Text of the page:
Who is the greatest actor from classical Hollywood? The correct answer is Cary Grant. But, if you said Jimmy Stewart, I wouldn’t pick a fight. Stewart had an acting range nearly unparalleled in any era of cinema history. He was a creature of the West in the films of John Ford and Anthony Mann, a neurotic city dweller in the world of Alfred Hitchcock, and the loveable common man in the movies of Frank Capra.
From George Bailey in It’s a Wonderful Life (1946) to Scottie Ferguson in Vertigo (1958), Stewart played some of the most memorable characters in cinema history. To get to know him and the characters he played, here is a video essay guide that will help you get there.
“It’s a Wonderful Face”
During the 1980s, many classic Hollywood films were colorized because, you know, corporate greed. One of those was Capra’s It’s a Wonderful Life. In 1987, Ginger Rogers testified before the US Senate, which was investigating legal issues associated with colorization. As part of her testimony, Rogers read a letter from Jimmy Stewart.
Hannah Frank, in a truly wonderful video essay called “It’s a Wonderful Face,” takes a still frame from the movie and manipulates the color and deforms the image to explore the ethics of colorization. Her video essay ends with Stewart’s testimony, a strong rebuke of colorization. Thus, we get to know not only Stewart the actor but the man himself. If only we had him out advocating for movies today.
“Rear Window Time Lapse”
One of Stewart’s best performances comes as L.B. Jefferies in Hitchcock’s Rear Window (1954). He plays a photographer with a broken leg who passes time by watching his neighbors through the rear window of his apartment. The film is one of Hitchcock’s most subjective — what Stewart sees throughout the courtyard is indicative of his own subconscious fears and desires. For those more curious about the director, check out my video essay guide to Alfred Hitchcock here.
In “Rear Window Time Lapse,” one of the most-viewed video essays on Vimeo, Jeff Desom uses footage from the film to create a time-lapse and reconstruct Stewart’s view of the goings-on outside his apartment. Thus, we are able to see and feel what Stewart sees and feels in a new and different way.
“Pass the Salt”
Jimmy Stewart delivers one of the best performances of his career in Otto Preminger’s masterpiece Anatomy of a Murder (1959). He plays Paul Biegler, an attorney who is asked to defend a man accused of killing the man who raped his wife.
The first part of the film includes Biegler struggling over whether to take the case — can he defend a man he believes is morally reprehensible? This video essay by Christian Keathley (a former professor of mine) explores Biegler’s dilemma by examining a scene in which he and a lawyer friend eat hard boiled eggs as they discuss the legal system. His friend points out that a fair legal system demands that all people, regardless of their moral compass, be provided with a defense attorney able to make their case.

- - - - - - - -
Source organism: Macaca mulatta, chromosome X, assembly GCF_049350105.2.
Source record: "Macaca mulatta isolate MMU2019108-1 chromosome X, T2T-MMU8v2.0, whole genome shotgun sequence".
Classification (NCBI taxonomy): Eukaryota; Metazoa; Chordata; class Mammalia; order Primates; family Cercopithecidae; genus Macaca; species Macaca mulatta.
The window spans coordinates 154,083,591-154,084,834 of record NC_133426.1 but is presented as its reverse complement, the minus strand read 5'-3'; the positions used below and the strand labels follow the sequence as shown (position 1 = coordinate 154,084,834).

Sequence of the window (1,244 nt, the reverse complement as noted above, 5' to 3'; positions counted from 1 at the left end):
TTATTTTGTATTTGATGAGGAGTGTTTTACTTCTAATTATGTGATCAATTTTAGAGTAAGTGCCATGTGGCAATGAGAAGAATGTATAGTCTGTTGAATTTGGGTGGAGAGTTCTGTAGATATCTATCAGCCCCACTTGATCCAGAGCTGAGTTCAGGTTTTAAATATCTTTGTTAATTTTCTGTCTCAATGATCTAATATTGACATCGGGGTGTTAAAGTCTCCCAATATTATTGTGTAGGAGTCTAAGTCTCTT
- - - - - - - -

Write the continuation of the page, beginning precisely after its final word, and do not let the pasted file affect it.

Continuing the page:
At the end of their exchange, Jimmy Stewart asks his friend to “pass the salt.” Keathley takes that moment and playfully relates it to the ways in which Anatomy of a Murder questions the machinery of the legal system. There is a big payoff at the end, so just watch.
“The Vertigo of Anagnorisis”
If you want evidence of the influence of Jimmy Stewart’s characters, one need look no further than this essay by Catherine Grant, which juxtaposes Scottie Ferguson from Vertigo with Luke Skywalker in The Empire Strikes Back (1980). Check out my video essay guide to Vertigo here.
The essay begins with a definition of anagnorisis: the moment in the plot at which a character realizes something about their own identity or situation. Grant then ties this idea to that of falling and how it relates to the idea of trauma. Works like Grant’s are a great reminder that at the heart of films such as Star Wars is their creator’s love for the movies of classical Hollywood. Did George Lucas have Scottie in mind when dreaming up this scene? Who knows? Who cares? Let’s just say probably and call it a day.
“It’s a Wonderful Hitchcock”
This video essay guide would not be complete without at least one video comparing two of Jimmy Stewart’s characters. In “It’s Wonderful Hitchcock,” Phillip Brubaker recuts moments from It’s a Wonderful Life and juxtaposes them with Bernard Hermann’s score from Vertigo.
Brubaker’s use of Hermann’s score allows us to see and feel some of the key psychological elements in Capra’s film, including, “tension, anxiety, and anguish.” Perhaps the most striking moment comes at the video’s end when we realize that both films end with the ring of a bell. In comparing the two, Brubaker has us questioning all that we had ever thought about the film.